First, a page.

I read an article the other day that I keep thinking about.
In “The RIAA and MPAA Have Failed To Understand A Cultural Shift,” Navneet Alang explained how the concepts of scarcity and supply and demand, which everyone learned in Economics class, is changing—even being eliminated.
“Limited by physical constraints like materials and labor, you make a certain number of things and then you set the price based on how many people want that thing.
But when you switch to digital, this scarcity often disappears. An MP3 or movie file or eBook is just ones and zeroes. After the initial costs of creation are done with, creating a new copy costs almost nothing. Suddenly, things are abundant – there is no physical limit on how many of something can be made – and this changes things.”
You can have all the guns that you want, and all the butter too.
Within a few years sales of physical media—DVDs, CDs, magazines, and books—will only decline further. It may even disappear completely at some point.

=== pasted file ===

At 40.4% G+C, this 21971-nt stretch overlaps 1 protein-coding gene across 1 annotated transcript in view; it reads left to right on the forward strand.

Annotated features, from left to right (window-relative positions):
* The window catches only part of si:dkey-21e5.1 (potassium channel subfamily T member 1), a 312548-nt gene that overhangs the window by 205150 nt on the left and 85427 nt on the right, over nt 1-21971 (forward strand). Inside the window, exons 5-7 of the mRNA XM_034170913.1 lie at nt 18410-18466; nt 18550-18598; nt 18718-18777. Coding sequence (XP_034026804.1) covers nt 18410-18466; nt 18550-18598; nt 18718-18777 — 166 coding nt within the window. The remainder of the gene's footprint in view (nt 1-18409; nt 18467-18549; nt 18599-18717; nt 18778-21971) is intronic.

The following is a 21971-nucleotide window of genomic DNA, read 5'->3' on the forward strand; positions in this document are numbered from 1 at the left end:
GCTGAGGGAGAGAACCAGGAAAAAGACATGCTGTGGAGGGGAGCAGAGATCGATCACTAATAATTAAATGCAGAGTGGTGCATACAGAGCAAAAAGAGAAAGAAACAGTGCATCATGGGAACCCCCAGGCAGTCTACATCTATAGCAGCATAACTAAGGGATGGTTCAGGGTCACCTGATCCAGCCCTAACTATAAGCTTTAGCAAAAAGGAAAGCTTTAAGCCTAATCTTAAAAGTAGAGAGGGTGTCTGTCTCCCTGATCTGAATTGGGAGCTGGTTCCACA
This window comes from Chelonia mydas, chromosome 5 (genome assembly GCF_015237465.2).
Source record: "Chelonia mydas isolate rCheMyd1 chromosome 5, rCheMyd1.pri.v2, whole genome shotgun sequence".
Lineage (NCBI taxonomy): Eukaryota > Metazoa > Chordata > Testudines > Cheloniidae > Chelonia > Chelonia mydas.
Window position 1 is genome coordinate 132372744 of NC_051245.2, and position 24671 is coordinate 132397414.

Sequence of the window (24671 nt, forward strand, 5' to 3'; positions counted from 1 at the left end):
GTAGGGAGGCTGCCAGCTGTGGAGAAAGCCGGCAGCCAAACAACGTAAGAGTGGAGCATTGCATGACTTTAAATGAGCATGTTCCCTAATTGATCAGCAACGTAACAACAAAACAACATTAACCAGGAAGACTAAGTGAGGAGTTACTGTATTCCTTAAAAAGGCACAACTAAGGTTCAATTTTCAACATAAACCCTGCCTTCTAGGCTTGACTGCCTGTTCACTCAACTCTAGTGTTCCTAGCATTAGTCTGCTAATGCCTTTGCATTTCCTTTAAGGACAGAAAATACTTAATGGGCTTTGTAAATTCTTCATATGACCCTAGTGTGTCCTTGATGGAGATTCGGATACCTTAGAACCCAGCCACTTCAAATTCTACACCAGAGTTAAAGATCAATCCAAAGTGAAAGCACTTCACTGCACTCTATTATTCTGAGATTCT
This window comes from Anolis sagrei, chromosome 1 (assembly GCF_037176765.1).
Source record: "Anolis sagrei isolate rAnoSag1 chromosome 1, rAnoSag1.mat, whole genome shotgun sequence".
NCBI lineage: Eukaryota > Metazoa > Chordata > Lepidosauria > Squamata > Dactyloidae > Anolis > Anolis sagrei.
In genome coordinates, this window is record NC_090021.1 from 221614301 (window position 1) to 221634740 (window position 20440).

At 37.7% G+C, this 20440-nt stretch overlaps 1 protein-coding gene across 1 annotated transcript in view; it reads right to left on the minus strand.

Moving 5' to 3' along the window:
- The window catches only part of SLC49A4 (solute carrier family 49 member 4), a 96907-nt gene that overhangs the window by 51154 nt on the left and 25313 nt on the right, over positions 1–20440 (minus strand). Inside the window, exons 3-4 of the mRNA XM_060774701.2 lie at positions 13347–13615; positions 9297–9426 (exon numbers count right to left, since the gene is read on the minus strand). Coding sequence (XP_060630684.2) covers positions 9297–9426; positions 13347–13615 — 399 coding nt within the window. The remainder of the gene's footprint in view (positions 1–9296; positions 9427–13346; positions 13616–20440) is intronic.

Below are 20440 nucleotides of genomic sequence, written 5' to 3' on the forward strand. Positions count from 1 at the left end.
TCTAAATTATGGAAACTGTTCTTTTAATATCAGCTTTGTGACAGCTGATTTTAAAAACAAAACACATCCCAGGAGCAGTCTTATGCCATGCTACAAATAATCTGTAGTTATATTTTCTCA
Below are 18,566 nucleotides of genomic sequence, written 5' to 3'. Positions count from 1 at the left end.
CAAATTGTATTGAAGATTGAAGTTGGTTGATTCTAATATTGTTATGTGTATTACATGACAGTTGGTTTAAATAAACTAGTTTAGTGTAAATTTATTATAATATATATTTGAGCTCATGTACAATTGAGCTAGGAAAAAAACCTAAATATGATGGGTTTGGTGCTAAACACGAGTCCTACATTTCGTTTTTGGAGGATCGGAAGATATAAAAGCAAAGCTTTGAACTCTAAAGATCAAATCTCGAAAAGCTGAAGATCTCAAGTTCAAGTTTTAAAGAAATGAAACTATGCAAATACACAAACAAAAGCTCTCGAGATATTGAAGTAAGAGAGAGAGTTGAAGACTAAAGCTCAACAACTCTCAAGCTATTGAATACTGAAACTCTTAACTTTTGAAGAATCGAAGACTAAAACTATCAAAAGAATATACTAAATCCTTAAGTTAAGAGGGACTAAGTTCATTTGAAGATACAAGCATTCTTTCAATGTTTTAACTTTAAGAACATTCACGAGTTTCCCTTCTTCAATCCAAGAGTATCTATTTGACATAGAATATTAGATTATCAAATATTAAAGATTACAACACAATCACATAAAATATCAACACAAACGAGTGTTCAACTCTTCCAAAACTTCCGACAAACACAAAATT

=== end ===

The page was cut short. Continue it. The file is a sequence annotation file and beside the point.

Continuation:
Picture what the entertainment section at Best Buy or Wal-Mart will look like without a DVD section.
It doesn’t make sense that stores like Blockbuster will exist in a few years. Why would I take the time to drive to a store when I can get the same movie for the same price with a few clicks?
In a way this saddens me. I still prefer to buy CDs. I’m very much against the download-one-song-from-each-album-and-ignore-the-rest society that has grown. Even though all my music is on my computer, I like having a physical copy of things just in case. Music from a CD it is of a higher quality, plus all of the special edition features, like artwork, that some bands release is a cool thing to have.
I guess I’ll just have to get over it. In the case of foreign, old, or difficult to find albums I have no issue with going online already.
More importantly, this means there is never a reason for any book to go out of print. Every television show and movie ever made should be available to everyone on the planet at the click of a button.